Monthly Archives: July 2013

Small Town Life

Well I was born in a small town
And I live in a small town
Prob’ly die in a small town
Oh, those small – communities

I don’t know if Waupun is considered a small town now that we have a Taco Bell, not to mention a McDonalds, a Subway and a Culvers (and three prisons).  Probably not.  But maybe we’re close, and I like to imagine at least that I live in a relatively small community.  You see, unlike John Mellancamp, I was not born in a small town, but as the saying goes, I got to one as soon as possible.

stownMellancamp’s song is on my mind as I think about Wendell Berry’s book, Jayber Crow, which I finished just yesterday.  Jayber is the nickname of the first person character of the book, a bachelor barber named Jonah, who was orphaned as a young boy and given the name “J” by his caregivers at a local orphanage.  J becomes “Jaybird” and gets shortened to “Jayber”, as life has it.  The story was…delightful…and all about life in a small town named Port William. This was my first read by Wendell Berry, but as I understand it, most all of his books take place in Port William, Kentucky, and the characters overlap throughout.

Educated in a small town
Taught to fear Jesus in a small town
Used to daydream in that small town
Another born romantic that’s me

No I cannot forget where it is that I come from
I cannot forget the people who love me
Yeah, I can be myself here in this small town
And people let me be just what I want to be

I suppose that Jayber the barber could have written Mellencamp’s song, for he certainly finds some of the heretofore mentioned blessings from the throne of the barber’s chair on Main Street.  I myself have found such bounties, and if my children and my children’s children do as well some day, all the better.

That said, I have to admit that some days I feel the romance of the big city, and beyond romance, the need of the multitudes, the cry of the crowds.  I know demographers say that small town life is slowly disappearing, that the world is going to the cities.  But for me…for now, as they say, “It’s a nice place to visit…”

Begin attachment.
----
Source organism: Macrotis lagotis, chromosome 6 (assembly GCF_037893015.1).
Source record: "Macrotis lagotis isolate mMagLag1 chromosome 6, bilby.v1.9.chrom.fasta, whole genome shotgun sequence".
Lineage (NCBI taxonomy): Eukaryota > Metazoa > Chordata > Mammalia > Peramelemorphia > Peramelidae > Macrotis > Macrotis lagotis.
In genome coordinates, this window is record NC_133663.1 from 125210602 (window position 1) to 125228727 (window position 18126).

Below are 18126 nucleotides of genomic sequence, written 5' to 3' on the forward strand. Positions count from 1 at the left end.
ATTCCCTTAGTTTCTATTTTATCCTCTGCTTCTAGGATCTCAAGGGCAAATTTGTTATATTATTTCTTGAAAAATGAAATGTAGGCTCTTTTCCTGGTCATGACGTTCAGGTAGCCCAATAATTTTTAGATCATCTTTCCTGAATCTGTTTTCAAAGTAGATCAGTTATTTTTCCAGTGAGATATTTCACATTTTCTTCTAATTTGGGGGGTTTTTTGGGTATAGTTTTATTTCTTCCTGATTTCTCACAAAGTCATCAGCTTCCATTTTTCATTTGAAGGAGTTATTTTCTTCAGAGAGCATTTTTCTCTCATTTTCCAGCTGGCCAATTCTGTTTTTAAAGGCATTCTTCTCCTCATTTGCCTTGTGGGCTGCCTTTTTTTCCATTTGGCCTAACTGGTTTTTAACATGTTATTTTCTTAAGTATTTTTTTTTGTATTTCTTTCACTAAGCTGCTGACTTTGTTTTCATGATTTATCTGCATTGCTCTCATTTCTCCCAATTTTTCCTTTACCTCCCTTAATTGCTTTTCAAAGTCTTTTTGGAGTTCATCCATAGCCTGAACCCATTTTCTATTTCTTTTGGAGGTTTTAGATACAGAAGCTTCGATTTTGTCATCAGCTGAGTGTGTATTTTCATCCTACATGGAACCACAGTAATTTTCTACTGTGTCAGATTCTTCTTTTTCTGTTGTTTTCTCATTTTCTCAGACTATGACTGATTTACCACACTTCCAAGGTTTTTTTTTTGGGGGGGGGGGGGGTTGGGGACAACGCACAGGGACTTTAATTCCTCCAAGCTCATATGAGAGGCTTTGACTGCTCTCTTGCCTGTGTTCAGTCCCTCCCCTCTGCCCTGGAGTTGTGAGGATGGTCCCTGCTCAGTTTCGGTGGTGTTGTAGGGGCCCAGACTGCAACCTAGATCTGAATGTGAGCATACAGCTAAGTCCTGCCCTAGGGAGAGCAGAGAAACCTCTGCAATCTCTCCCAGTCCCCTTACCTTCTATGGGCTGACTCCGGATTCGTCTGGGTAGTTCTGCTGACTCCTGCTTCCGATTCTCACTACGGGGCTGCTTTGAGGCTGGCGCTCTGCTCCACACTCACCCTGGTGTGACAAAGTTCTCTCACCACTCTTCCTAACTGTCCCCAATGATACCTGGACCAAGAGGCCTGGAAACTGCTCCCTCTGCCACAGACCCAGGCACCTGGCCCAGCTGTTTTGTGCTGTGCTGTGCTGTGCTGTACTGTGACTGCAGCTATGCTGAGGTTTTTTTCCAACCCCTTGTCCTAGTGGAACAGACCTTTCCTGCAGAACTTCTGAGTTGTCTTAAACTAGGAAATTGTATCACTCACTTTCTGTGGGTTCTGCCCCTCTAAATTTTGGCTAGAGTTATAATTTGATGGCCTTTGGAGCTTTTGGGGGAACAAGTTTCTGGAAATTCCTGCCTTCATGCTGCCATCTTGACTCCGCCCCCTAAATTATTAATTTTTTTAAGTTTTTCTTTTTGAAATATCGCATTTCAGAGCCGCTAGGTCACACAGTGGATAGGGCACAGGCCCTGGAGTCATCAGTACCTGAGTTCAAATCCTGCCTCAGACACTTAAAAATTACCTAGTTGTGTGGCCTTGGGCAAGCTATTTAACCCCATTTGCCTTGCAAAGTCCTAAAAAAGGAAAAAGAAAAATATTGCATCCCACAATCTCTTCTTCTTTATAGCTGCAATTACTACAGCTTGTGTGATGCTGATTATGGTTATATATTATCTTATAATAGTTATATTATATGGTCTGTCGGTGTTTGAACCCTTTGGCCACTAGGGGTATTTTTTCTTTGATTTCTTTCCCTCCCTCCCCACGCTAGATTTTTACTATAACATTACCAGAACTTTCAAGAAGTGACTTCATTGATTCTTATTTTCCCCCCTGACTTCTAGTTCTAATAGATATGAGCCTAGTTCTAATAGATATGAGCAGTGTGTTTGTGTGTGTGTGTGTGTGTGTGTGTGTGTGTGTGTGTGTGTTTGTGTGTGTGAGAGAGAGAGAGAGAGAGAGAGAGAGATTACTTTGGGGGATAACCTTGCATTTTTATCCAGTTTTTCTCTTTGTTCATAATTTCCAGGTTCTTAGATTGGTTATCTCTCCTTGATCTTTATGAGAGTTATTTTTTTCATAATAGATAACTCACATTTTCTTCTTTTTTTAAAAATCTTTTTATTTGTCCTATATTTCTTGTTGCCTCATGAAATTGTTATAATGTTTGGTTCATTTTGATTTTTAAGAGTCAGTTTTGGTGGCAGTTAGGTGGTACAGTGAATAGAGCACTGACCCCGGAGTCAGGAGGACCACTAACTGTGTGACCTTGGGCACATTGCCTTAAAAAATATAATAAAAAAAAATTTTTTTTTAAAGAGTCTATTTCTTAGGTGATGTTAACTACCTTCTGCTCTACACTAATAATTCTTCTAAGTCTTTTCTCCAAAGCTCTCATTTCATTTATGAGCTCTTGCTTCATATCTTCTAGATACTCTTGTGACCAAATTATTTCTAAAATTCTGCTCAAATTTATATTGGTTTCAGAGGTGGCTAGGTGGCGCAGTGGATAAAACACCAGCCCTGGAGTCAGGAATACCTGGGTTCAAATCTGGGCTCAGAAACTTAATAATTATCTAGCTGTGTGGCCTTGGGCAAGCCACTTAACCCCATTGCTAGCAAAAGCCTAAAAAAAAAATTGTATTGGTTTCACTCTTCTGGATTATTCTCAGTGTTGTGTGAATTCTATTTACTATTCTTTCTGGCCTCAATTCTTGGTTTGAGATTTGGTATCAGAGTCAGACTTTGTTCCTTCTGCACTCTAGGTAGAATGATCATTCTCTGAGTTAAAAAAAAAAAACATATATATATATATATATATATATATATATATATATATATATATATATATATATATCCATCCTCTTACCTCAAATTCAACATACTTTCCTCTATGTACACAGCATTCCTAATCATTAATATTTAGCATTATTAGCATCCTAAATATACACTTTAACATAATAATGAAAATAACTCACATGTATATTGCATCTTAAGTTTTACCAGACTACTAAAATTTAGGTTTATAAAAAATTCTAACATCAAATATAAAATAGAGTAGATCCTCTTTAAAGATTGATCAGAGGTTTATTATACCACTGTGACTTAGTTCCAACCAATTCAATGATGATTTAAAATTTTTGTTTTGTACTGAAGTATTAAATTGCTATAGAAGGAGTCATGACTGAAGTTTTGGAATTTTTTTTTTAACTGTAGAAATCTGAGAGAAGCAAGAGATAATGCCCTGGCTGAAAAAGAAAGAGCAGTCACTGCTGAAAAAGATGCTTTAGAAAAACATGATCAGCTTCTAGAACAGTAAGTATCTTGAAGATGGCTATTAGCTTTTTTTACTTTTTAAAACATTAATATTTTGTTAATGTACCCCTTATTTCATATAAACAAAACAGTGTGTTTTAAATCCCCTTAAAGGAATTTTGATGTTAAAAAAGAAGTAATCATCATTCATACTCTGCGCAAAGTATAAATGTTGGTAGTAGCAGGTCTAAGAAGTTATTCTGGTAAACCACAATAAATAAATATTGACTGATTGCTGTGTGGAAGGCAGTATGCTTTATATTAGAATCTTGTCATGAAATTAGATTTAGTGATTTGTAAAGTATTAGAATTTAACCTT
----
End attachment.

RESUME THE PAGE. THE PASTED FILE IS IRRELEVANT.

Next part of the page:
Well I was born in a small town
And I can breathe in a small town
Gonna die in a small town
Ah, that’s prob’ly where they’ll bury me

– John Mellencamp, Small Town


Posted by on July 31, 2013 in Uncategorized


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On Writing

stephen-king-on-writing-d1d225f2c6e25fcd45dce87de1f77d4d6e695e5f-s3[1]I’ve had a book in the back of my mind for a year or two, and I recently picked it up – Stephen King’s On Writing, his memoir and thoughts on the craft.  Since I’ve written about a Stephen King novel before, you might be under the impression I’m a big fan.  Not really.  Mind you, I think he’s a fine writer, whatever my opinion matters; I’m just not much into the horror genre – what he’s more or less known for.  But On Writing received rave reviews, and I thought it would be worth my time.  Disclaimer: If you’re thinking about a read, be warned – he is a profane man, and as I’m listening to it, I can’t just let it play aloud in the kitchen while I’m loading the dishwasher.

But beyond the vulgarities, it’s been a delight, learning about King’s antipathy toward the adverb (really!), his writing process, his life-long marriage to Tabby (whom he met in a creative writing class in college), and his love for his kids. King was an alcohol and drug abuser (he barely remembers writing Cujo), and Tabby staged an intervention saying he needed to go to rehab or leave the house.  The writer wanted time to think it over, which he says is akin to being on the roof of a burning building with a helicopter lowering a ladder.  The rescuer from the copter shouts, “Climb on!”

“Give me two weeks to think about it,” the man replies.

I was afraid that I wouldn’t be able to work anymore if I quit drinking and drugging, but I decided, again, so far as I was able to decide anything in my distraught and depressed state of mind, that I would trade writing for staying married and watching the kids grow up, if it came to that. It didn’t, of course.  The idea that creative endeavor and mind altering substances are entwined is one of the great pop intellectual myths of our time.

King believes in God, and he has more recently been quoted as saying that he is on the side of intelligent design.  That’s encouraging, as I sure like the guy, and I’m very glad he took the rescue his wife offered.  Perhaps someday he will consider the most important rescue ladder which we all need to grab on to.

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Posted by on July 3, 2013 in Uncategorized


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